Nuclear Arms are the Ultimate Self-Defense Weapon
The Asahi Shimbun celebrated the Nobel Peace Prize given to an NGO working to abolish nuclear weapons
On October 7, the front page of the Morning Edition of The Asahi Shimbun newspaper ran an article entitled, “ICAN Wins Nobel Peace Prize for Contributions to Treaty on the Prohibition of Nuclear Weapons.” It read:
On October 6, the Norwegian Nobel Committee announced its granting of the 2017 Nobel Peace Prize to the International Campaign to Abolish Nuclear Weapons (ICAN), an international NGO aiming to ban and abolish nuclear weapons, which contributed to achieving the Treaty on the Prohibition of Nuclear Weapons this year. The Award Ceremony will take place in Oslo on December 10.
Chairwoman Berit Reiss-Andersen said ICAN was being recognized for “its work to draw attention to the catastrophic humanitarian consequences of any use of nuclear weapons, and for its ground-breaking efforts to achieve a treaty-based prohibition on such weapons.” She also said that this prize is dedicated to all people who are working for nuclear disarmament. It is also aimed at encouraging worldwide efforts for nuclear disarmament, which are at a continual standstill.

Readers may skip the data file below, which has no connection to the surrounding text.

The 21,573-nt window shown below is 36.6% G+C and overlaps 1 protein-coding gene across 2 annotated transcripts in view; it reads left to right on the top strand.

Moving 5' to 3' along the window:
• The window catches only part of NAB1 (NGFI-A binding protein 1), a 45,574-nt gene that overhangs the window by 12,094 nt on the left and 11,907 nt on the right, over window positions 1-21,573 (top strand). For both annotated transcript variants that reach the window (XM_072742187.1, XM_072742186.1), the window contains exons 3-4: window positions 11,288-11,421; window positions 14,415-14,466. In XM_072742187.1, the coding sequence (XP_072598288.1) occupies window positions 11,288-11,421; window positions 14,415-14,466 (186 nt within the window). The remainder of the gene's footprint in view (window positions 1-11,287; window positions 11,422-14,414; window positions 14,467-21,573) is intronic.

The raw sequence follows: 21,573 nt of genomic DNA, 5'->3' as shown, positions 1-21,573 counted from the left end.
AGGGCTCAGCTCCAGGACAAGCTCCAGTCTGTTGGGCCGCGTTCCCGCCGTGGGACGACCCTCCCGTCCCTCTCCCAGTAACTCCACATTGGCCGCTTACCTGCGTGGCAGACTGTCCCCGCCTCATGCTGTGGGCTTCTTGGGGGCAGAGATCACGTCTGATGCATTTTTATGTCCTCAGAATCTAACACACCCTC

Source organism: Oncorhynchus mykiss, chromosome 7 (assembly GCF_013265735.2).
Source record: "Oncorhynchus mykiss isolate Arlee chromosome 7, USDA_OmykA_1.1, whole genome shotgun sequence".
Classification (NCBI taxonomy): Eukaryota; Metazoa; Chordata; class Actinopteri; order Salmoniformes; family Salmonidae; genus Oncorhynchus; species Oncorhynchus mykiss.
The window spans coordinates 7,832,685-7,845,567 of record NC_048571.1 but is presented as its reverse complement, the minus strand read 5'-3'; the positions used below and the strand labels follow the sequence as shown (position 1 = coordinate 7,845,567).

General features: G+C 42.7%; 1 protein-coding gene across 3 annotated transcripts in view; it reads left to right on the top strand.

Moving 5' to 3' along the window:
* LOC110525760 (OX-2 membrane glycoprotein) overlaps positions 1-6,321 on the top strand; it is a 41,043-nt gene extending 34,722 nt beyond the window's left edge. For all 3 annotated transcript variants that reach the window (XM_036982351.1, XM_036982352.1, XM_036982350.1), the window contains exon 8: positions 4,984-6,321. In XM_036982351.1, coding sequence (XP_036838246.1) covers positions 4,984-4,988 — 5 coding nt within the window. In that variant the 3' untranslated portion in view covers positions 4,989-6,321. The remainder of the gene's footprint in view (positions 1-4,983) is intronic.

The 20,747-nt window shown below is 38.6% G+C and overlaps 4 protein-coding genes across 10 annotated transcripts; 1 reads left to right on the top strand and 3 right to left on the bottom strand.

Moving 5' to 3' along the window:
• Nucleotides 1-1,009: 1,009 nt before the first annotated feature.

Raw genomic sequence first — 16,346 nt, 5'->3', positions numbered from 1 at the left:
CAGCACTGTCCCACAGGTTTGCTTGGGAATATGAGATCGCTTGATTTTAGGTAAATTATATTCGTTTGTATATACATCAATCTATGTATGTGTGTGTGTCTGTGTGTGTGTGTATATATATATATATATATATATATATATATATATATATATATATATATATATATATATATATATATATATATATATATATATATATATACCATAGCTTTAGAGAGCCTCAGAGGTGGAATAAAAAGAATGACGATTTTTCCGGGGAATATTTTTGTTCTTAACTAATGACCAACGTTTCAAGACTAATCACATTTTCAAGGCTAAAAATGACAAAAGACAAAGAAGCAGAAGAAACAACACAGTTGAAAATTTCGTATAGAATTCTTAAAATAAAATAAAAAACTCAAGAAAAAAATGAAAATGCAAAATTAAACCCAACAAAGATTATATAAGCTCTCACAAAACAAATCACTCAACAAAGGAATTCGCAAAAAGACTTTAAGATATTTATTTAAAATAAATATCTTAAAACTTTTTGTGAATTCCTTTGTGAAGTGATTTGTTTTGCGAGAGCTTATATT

The entire front page was devoted to this Peace Prize, as well as the whole second page and a quarter of the third, suggesting The Asahi Shimbun’s dedication to this topic. The article on the third page criticized the government’s response to ICAN’s prize, entitled, “Japanese Government Perplexed, Makes No Official Comment.”
American President Barack Obama, who gave a speech in Prague calling for a “world without nuclear weapons,” famously won a Nobel Peace Prize in 2009 for his nuclear abolition efforts. However, I predicted that, since it is unlikely that the United States will actually give up its nuclear weapons, the only thing Obama could do was to throw up a smoke screen by becoming the first sitting president to visit Hiroshima. Among the cities of Japan, Hiroshima has long had a large ratio of tourists from Europe and the U.S. Thinking that Hiroshima would gain even more global popularity if Obama visited, I purchased a large hotel site near Hiroshima Station and opened APA Hotel Hiroshima Ekimae-Ohashi, with 727 guest rooms, in October 2016. At the press conference for the groundbreaking ceremony, a reporter asked me, “Is it okay for you to build one of the Chugoku/Shikoku region’s largest hotels in this location?” The audience sniggered at my response, which was, “Yes, Obama will definitely visit Hiroshima during his term of office, and the number of overseas tourists will increase rapidly.” However, Obama did actually come to Hiroshima for the Ise-Shima Summit in May 2016. APA Hotel Hiroshima Ekimae-Ohashi has been extremely successful since its opening, and it is continually full to capacity.